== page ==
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Paul Ryan goes prime time; fellow 'young guns' keep lower profile

August 29, 2012|By Lisa Mascaro
  • House Majority Leader Eric Cantor (R-Va.), one of the "young guns," seen on the floor of the Republican National Convention in Tampa, Fla.
House Majority Leader Eric Cantor (R-Va.), one of the "young guns,"… (Shawn Thew / European Pressphoto…)

TAMPA, Fla. -- When Rep. Paul Ryan takes the stage at the Republican convention Wednesday night, his fellow "young guns" will be watching from the good seats.

Ryan, Rep. Eric Cantor of Virginia and Rep. Kevin McCarthy of Bakersfield had once been seen as rivals to House Speaker John A. Boehner of Ohio -- a triumvirate of younger leaders who published a book together on their goals for the GOP.

But on Wednesday evening they'll be sitting with Boehner in the speaker's box -- a picture of comity.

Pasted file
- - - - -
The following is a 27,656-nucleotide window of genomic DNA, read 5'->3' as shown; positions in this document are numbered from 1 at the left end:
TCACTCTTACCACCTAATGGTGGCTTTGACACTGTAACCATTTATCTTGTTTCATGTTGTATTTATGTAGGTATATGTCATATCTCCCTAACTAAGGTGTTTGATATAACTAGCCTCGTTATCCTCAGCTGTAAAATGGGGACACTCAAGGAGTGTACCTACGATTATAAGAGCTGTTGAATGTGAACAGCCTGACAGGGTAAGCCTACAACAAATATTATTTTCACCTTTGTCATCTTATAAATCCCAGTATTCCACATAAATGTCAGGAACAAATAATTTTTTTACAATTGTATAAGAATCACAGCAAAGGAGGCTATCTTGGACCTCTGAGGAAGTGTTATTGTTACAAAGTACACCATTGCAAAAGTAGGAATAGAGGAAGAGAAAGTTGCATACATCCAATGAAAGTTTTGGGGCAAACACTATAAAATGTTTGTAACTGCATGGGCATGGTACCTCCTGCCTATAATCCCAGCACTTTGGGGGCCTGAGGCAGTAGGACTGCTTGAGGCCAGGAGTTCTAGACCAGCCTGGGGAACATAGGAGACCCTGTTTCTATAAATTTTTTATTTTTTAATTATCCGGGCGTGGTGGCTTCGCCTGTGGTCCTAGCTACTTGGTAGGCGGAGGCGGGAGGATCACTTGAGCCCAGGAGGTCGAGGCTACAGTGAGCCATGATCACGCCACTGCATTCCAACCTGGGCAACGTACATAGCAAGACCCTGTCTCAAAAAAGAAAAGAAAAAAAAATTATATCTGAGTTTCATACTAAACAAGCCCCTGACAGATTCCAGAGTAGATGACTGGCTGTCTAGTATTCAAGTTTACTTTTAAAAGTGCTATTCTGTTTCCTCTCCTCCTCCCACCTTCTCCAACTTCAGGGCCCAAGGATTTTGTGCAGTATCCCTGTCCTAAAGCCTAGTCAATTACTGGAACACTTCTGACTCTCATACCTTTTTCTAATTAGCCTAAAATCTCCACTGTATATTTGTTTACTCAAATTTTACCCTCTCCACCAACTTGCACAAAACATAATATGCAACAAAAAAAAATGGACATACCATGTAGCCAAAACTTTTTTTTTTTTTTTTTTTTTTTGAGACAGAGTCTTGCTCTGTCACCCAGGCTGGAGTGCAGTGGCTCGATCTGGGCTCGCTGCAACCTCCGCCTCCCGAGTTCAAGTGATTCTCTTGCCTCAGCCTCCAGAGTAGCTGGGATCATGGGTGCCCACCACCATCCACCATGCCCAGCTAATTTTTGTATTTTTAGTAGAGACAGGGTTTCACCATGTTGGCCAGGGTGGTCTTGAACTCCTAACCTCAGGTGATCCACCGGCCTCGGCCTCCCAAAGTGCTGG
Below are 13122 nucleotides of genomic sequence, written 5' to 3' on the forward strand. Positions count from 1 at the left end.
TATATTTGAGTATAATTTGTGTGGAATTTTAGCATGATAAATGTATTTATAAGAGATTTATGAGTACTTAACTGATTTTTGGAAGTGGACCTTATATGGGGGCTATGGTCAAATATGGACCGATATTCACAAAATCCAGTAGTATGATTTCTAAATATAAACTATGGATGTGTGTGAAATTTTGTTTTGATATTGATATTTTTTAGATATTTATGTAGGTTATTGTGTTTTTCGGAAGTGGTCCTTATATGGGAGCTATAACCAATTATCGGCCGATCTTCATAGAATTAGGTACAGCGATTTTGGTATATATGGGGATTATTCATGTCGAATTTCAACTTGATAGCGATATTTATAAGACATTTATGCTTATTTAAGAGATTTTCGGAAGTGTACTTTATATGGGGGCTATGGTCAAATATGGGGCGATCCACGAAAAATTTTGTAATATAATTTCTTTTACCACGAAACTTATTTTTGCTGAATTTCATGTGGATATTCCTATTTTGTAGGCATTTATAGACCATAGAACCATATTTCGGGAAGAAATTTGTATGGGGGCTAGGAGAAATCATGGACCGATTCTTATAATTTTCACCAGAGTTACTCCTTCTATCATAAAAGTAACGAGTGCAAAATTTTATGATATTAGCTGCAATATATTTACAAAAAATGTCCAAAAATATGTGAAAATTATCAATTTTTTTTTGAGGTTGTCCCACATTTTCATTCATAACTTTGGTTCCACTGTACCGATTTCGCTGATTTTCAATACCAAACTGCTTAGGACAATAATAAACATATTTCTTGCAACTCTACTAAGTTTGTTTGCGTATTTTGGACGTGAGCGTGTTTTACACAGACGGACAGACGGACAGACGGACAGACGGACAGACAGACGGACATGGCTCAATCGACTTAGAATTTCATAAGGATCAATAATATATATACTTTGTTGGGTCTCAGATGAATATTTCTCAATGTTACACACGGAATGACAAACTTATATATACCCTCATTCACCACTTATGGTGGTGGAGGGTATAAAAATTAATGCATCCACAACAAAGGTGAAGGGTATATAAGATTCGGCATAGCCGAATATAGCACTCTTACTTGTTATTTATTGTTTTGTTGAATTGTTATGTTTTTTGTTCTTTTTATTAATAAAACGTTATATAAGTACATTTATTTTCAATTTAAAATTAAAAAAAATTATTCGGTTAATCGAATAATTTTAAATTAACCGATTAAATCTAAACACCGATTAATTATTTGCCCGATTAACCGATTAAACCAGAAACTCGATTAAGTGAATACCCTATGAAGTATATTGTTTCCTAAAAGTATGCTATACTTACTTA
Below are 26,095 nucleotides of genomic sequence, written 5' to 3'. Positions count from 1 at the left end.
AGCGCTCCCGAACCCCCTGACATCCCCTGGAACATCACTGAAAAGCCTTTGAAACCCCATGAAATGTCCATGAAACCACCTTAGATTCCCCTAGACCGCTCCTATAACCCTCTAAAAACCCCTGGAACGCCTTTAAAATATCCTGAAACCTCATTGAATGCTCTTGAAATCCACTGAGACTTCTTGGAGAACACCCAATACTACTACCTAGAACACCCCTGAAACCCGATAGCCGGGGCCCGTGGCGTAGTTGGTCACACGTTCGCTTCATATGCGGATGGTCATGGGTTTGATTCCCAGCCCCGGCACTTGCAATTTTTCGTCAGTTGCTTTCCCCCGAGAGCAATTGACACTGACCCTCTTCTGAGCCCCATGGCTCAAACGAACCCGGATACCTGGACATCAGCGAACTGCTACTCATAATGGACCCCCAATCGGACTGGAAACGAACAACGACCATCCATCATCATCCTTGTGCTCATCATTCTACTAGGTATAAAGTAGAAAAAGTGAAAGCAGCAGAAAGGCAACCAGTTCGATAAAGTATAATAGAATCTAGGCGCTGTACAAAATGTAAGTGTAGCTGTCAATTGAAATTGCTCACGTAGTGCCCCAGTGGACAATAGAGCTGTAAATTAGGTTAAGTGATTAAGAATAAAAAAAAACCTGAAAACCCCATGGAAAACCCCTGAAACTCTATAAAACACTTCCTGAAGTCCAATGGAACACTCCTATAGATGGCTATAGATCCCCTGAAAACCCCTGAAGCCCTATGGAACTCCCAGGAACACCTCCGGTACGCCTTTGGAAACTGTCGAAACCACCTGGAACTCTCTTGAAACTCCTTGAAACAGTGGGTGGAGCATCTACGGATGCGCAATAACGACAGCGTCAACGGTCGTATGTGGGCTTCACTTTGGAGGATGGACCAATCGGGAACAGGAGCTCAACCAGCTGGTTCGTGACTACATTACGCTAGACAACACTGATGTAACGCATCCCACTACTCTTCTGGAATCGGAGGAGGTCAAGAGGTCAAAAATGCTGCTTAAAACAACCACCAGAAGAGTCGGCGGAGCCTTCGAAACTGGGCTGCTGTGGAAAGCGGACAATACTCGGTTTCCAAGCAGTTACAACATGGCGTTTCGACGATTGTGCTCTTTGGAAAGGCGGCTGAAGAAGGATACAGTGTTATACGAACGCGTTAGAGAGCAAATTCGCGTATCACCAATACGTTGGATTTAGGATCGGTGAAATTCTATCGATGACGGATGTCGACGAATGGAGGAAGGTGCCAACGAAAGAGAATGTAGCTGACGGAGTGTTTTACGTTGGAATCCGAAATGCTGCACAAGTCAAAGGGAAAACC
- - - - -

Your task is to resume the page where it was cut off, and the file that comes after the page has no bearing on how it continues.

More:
Cantor has kept a relatively low profile in Tampa.

PHOTOS: Scenes from the GOP convention

He does not have a prime-time speaking role at the convention. In fact, he doesn't have a speaking role at all.

But that doesn't mean the rising GOP star has been quiet.

Cantor was in touch with Ryan before the vice presidential nominee's convention address.

And the Virginian made the rounds to state delegations, gave media interviews, met with donors and rallied the faithful at the Republican Jewish Coalition reception.

"This world has changed and we are going to win," Cantor, the only Jewish Republican in the House, said at the evening reception, as he urged Jewish activists to "take the message to the voters in our states."

McCarthy was also making the rounds, stopping in the media file center and having his photo snapped by supporters.

The loss of Ryan's presence in Congress would be a blow for the trio, those close to Cantor have said. But having a  "young gun" in the White House would not be all bad.

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